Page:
A mother who killed her eight-week-old twin daughter and left the other with permanent brain damage will not be stripped of her working with children permit.
Tina Terlato pleaded guilty to infanticide after baby Amanda died with a fractured skull and brain bleeds at their Melbourne home in April 2012, while the youngster’s sister Alicia was injured so badly she has lifelong disabilities.
In May it was revealed Terlato, a diehard Essendon Football Club supporter, obtained a permit to make AFL banners alongside kids.
Despite calls by family members and the state opposition to review the permit, Attorney-General Jaclyn Symes said she couldn’t reverse the decision unless Terlato committed another crime.
Tina Terlato (pictured) was charged with murder, but instead pleaded guilty to one count of infanticide and was sentenced to a 12-month community corrections order
When Alicia Terlato and her twin sister Amanda (pictured) were just eight weeks old when they were violently attacked by their mother. Amanda’s injuries proved fatal, while Alicia will suffer from disabilities for life
‘As Attorney-General, I am unable to intervene in individual assessments and cannot seek an appeal with respect to decision made,’ she wrote in a letter to Terlato’s heartbroken family, according to the Herald Sun.
‘Internal reassessments of a decision to give a person a working with children check can only be conducted if a relevant change in circumstances occurs with respect to the WWCC card holder,’ she said.
Ms Symes acknowledged the family’s suffering and said the government reviewed the working with children scheme regularly to ensure the rules were as tight as possible.
Shadow Attorney-General Edward O’Donohue, who appealed to Ms Symes to overturn the decision in May, deemed her response ‘cold and callous’.
Tina Terlato (centre) has been granted a working with children permit to work for Essendon
He said it showed a lack of empathy and compassion for the family who continue to grieve for Amanda, and the loss of the person Alicia would have become if she wasn’t brain damaged.
The twins’ aunt and uncle Michelle and Joe said they were upset by the attorney-general’s response.
‘This just shows there are clear loopholes in the system and it’s so frustrating that she can still be granted a working with children check, despite what’s happened,’ they said.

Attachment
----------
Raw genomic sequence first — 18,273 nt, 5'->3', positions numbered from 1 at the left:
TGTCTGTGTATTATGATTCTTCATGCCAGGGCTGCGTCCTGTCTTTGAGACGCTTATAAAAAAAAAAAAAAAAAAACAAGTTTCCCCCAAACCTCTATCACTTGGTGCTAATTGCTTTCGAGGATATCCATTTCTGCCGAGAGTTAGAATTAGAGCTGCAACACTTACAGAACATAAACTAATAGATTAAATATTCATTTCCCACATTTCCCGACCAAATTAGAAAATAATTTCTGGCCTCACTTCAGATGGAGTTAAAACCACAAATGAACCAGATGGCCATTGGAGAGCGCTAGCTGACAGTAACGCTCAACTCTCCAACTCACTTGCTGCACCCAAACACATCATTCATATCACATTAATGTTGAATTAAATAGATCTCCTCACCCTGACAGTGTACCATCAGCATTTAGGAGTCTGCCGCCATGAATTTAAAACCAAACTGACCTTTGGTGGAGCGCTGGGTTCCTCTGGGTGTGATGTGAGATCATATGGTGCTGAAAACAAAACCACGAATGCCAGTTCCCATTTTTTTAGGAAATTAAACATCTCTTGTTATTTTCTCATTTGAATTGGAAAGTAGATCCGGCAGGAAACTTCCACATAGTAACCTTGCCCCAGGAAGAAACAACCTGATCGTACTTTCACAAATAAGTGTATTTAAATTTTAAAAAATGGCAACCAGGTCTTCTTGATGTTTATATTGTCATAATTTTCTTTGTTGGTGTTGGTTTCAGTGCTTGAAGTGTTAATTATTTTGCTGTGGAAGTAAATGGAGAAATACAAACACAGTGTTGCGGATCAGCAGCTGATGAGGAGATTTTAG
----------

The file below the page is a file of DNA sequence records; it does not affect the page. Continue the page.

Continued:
In May, the girls’ father Paul Terlato said: ‘Every time I see her face when she poses up with AFL players or when I hear about her attending games – it just brings back bad memories.’
Alicia’s father Paul (pictured with Alicia and his other son, Luke) was told his surviving daughter would likely be confined to a wheelchair for life, but she has ‘defied the odds’
‘I’m shocked, I’m disgusted, I’m angry. Essendon Football Club and the AFL need to stop her membership and refuse her entry anywhere in Australia.’
The new job has her helping to design and construct the banner players run through before games, a job that often includes child volunteers.
It’s not known how someone with the convictions like Terlato was able to obtain a working with children permit, which are only handed to people with no prior convictions.
In a letter sent by Essendon to its members over the hiring of Terlato the club said ‘criminal convictions don’t prohibit people from becoming members of the club’.
‘Passing a police, background check is not a requirement. All members of the Bomber Squad are required to pass a working with children check in order to participate in activities like banner making,’ the letter obtained by the Herald Sun says.
‘If a member’s status ever changes, then we would act accordingly.’
The vicious assault left Alicia (pictured) with serious injuries and means she will suffer disabilities for life and make almost weekly trips to hospital
Paul is now a single father-of-two and previously said that nine-year-old Alicia’s disability meant he couldn’t enjoy such luxuries.